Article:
MainStreet Award

 

 

Directors' Choice Award Winner

| script | breakdown | synopsis |

Chang & Eng

music by Stephen Hoffman, lyrics by Mark Campbell, book by Burton Cohen

Music

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Musical selections

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Script

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Breakdown

Chang Bunker– Ages from thirties to sixties.

Eng Bunker – His brother. Ages from thirties to sixties

Sally Yates – Southern. Ages from twenties to fifties

Adelaide Yates – Southern. Her sister. Ages from twenties to fifties

Older Character Man – The Professor, Dr. James Callaway, Mr. David Yates, Photographer

Older Character Woman – Ming Ting Ling, Charlotta Dupuy, Mrs. Nancy Yates. (Padded to be very fat as Mrs. Yates.), Photographer’s Assistant

Synopsis

What happens when two international “super stars” settle down in a small tobacco growing town in North Carolina and marry two local sisters? Furthermore, what occurs when the two stars are also “Siamese Twins”? “Chang & Eng” explores a true and unique love story, chock full of arrangements and accommodations. It also deals with the affect it has on the girls’ family and townspeople.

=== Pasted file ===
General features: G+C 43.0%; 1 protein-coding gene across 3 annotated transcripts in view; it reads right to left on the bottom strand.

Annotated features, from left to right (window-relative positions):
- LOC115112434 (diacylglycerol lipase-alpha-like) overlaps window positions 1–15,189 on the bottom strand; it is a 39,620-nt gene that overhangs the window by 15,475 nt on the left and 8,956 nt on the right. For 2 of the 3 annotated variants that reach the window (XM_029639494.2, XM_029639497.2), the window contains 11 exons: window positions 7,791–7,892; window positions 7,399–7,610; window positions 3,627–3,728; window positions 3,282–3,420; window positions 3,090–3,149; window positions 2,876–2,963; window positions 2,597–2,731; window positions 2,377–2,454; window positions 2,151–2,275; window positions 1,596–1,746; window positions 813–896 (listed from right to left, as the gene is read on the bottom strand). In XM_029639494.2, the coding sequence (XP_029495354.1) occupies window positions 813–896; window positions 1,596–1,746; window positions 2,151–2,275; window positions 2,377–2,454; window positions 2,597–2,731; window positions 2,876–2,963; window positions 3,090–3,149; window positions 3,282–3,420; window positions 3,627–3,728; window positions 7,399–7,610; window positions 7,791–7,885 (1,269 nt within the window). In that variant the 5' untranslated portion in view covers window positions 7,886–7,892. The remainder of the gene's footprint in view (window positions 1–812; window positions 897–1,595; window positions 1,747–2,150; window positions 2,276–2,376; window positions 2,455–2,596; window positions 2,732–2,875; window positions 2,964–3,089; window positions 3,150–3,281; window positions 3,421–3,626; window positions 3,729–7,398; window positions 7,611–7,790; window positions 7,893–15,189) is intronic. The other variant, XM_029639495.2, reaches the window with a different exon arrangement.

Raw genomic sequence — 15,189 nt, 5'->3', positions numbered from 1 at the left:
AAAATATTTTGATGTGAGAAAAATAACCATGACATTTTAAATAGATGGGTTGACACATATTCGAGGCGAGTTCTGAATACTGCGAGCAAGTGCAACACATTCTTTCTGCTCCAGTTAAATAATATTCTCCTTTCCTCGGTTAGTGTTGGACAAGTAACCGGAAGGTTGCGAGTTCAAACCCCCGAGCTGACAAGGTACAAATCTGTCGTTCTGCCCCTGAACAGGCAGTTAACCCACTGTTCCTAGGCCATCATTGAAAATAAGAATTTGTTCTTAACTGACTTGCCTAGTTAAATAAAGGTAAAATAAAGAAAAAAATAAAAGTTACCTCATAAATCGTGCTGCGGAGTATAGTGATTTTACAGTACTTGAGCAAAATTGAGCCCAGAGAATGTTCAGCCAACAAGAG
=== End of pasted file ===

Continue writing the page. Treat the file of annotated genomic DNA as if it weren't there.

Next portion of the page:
Basically, the vacationing Siamese Twins, now locals, become smitten with two sisters and the process of wooing and winning them, as well as convincing their families and neighbors turns out to be both unusual and madcap. The play then explores this “different” marriage that produced 25 children between both couples.

The second act finds them 20 years older and opens with their traveling show that demonstrates how they actually “mate”, giddy in it’s desire to be both “normal” and “holy”. It has been created to regain losses incurred during the Civil War. Time has taken a toll both on their marriages and the twins themselves. Chang and Eng decide that they have become “stuck together” too long and will finally go off to Europe and become “separated” once and for all. The trip has dire consequences that are surprising and  unforeseen. At the end of the play, the two women realize that their marriage to the twins has had a profound effect on their own relationship.

The larger theme of the piece is a conflict we all live with. The need to be “attached” to someone as opposed to the desire to strike out on one’s own and be independent.

Notes

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